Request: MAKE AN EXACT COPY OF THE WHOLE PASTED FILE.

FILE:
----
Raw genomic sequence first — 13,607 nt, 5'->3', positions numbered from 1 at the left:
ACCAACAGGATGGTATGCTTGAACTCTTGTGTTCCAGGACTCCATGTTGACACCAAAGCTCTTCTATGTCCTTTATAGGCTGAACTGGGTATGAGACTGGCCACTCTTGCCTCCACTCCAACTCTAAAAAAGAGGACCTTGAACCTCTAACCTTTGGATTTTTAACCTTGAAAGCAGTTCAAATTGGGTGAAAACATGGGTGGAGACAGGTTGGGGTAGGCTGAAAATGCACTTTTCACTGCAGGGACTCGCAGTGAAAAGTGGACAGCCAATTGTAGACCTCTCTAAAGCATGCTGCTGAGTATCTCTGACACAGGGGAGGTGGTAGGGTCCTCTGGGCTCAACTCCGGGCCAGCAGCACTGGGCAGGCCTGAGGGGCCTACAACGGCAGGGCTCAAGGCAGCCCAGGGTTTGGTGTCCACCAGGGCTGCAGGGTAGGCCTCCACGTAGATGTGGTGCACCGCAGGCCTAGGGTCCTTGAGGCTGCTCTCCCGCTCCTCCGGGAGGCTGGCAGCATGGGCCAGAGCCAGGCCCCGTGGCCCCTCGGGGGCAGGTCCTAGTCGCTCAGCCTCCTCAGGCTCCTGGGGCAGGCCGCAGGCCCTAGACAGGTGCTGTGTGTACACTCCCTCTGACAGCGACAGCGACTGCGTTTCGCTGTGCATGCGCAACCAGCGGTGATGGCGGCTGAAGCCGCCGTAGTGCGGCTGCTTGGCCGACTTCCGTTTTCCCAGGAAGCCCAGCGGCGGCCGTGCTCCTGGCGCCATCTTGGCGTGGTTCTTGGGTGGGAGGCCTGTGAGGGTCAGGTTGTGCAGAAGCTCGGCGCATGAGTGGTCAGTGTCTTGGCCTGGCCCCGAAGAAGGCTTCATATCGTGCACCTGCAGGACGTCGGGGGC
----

Raw genomic sequence first — 13,607 nt, 5'->3', positions numbered from 1 at the left:
ACCAACAGGATGGTATGCTTGAACTCTTGTGTTCCAGGACTCCATGTTGACACCAAAGCTCTTCTATGTCCTTTATAGGCTGAACTGGGTATGAGACTGGCCACTCTTGCCTCCACTCCAACTCTAAAAAAGAGGACCTTGAACCTCTAACCTTTGGATTTTTAACCTTGAAAGCAGTTCAAATTGGGTGAAAACATGGGTGGAGACAGGTTGGGGTAGGCTGAAAATGCACTTTTCACTGCAGGGACTCGCAGTGAAAAGTGGACAGCCAATTGTAGACCTCTCTAAAGCATGCTGCTGAGTATCTCTGACACAGGGGAGGTGGTAGGGTCCTCTGGGCTCAACTCCGGGCCAGCAGCACTGGGCAGGCCTGAGGGGCCTACAACGGCAGGGCTCAAGGCAGCCCAGGGTTTGGTGTCCACCAGGGCTGCAGGGTAGGCCTCCACGTAGATGTGGTGCACCGCAGGCCTAGGGTCCTTGAGGCTGCTCTCCCGCTCCTCCGGGAGGCTGGCAGCATGGGCCAGAGCCAGGCCCCGTGGCCCCTCGGGGGCAGGTCCTAGTCGCTCAGCCTCCTCAGGCTCCTGGGGCAGGCCGCAGGCCCTAGACAGGTGCTGTGTGTACACTCCCTCTGACAGCGACAGCGACTGCGTTTCGCTGTGCATGCGCAACCAGCGGTGATGGCGGCTGAAGCCGCCGTAGTGCGGCTGCTTGGCCGACTTCCGTTTTCCCAGGAAGCCCAGCGGCGGCCGTGCTCCTGGCGCCATCTTGGCGTGGTTCTTGGGTGGGAGGCCTGTGAGGGTCAGGTTGTGCAGAAGCTCGGCGCATGAGTGGTCAGTGTCTTGGCCTGGCCCCGAAGAAGGCTTCATATCGTGCACCTGCAGGACGTCGGGGGC